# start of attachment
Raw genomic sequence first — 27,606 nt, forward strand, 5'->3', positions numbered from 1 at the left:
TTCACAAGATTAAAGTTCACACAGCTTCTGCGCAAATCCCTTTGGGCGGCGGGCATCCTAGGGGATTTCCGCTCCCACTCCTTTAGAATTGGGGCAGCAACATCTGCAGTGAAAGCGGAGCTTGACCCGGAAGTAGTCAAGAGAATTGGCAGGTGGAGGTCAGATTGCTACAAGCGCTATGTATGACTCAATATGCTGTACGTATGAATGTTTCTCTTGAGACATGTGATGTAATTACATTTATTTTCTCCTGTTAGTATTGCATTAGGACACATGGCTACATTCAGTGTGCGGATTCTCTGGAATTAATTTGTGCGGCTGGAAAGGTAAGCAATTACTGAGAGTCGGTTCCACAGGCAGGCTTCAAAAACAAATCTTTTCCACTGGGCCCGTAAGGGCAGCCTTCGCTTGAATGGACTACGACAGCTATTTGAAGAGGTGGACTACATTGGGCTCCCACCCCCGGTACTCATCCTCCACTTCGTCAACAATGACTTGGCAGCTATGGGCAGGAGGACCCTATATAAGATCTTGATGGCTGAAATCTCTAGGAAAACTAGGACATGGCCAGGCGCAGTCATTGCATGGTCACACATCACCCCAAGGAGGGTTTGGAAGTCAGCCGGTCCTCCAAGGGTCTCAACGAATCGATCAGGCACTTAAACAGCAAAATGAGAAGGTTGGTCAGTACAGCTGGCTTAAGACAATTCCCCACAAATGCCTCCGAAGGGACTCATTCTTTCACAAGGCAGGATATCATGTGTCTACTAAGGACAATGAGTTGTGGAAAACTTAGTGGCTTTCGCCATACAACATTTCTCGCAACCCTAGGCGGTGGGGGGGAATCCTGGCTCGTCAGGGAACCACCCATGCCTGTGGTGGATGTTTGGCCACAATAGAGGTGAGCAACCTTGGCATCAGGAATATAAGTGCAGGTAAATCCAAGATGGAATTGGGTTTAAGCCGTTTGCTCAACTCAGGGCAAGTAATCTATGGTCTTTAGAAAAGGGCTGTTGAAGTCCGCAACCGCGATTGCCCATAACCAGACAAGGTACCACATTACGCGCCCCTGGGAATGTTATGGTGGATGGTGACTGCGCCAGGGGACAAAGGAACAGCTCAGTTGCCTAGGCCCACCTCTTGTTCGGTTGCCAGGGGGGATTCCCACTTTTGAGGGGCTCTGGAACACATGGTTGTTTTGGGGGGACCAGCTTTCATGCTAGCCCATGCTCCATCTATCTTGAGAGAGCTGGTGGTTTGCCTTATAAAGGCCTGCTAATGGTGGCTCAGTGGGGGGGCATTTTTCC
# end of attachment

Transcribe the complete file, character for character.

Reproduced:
Raw genomic sequence first — 27,606 nt, forward strand, 5'->3', positions numbered from 1 at the left:
TTCACAAGATTAAAGTTCACACAGCTTCTGCGCAAATCCCTTTGGGCGGCGGGCATCCTAGGGGATTTCCGCTCCCACTCCTTTAGAATTGGGGCAGCAACATCTGCAGTGAAAGCGGAGCTTGACCCGGAAGTAGTCAAGAGAATTGGCAGGTGGAGGTCAGATTGCTACAAGCGCTATGTATGACTCAATATGCTGTACGTATGAATGTTTCTCTTGAGACATGTGATGTAATTACATTTATTTTCTCCTGTTAGTATTGCATTAGGACACATGGCTACATTCAGTGTGCGGATTCTCTGGAATTAATTTGTGCGGCTGGAAAGGTAAGCAATTACTGAGAGTCGGTTCCACAGGCAGGCTTCAAAAACAAATCTTTTCCACTGGGCCCGTAAGGGCAGCCTTCGCTTGAATGGACTACGACAGCTATTTGAAGAGGTGGACTACATTGGGCTCCCACCCCCGGTACTCATCCTCCACTTCGTCAACAATGACTTGGCAGCTATGGGCAGGAGGACCCTATATAAGATCTTGATGGCTGAAATCTCTAGGAAAACTAGGACATGGCCAGGCGCAGTCATTGCATGGTCACACATCACCCCAAGGAGGGTTTGGAAGTCAGCCGGTCCTCCAAGGGTCTCAACGAATCGATCAGGCACTTAAACAGCAAAATGAGAAGGTTGGTCAGTACAGCTGGCTTAAGACAATTCCCCACAAATGCCTCCGAAGGGACTCATTCTTTCACAAGGCAGGATATCATGTGTCTACTAAGGACAATGAGTTGTGGAAAACTTAGTGGCTTTCGCCATACAACATTTCTCGCAACCCTAGGCGGTGGGGGGGAATCCTGGCTCGTCAGGGAACCACCCATGCCTGTGGTGGATGTTTGGCCACAATAGAGGTGAGCAACCTTGGCATCAGGAATATAAGTGCAGGTAAATCCAAGATGGAATTGGGTTTAAGCCGTTTGCTCAACTCAGGGCAAGTAATCTATGGTCTTTAGAAAAGGGCTGTTGAAGTCCGCAACCGCGATTGCCCATAACCAGACAAGGTACCACATTACGCGCCCCTGGGAATGTTATGGTGGATGGTGACTGCGCCAGGGGACAAAGGAACAGCTCAGTTGCCTAGGCCCACCTCTTGTTCGGTTGCCAGGGGGGATTCCCACTTTTGAGGGGCTCTGGAACACATGGTTGTTTTGGGGGGACCAGCTTTCATGCTAGCCCATGCTCCATCTATCTTGAGAGAGCTGGTGGTTTGCCTTATAAAGGCCTGCTAATGGTGGCTCAGTGGGGGGGCATTTTTCC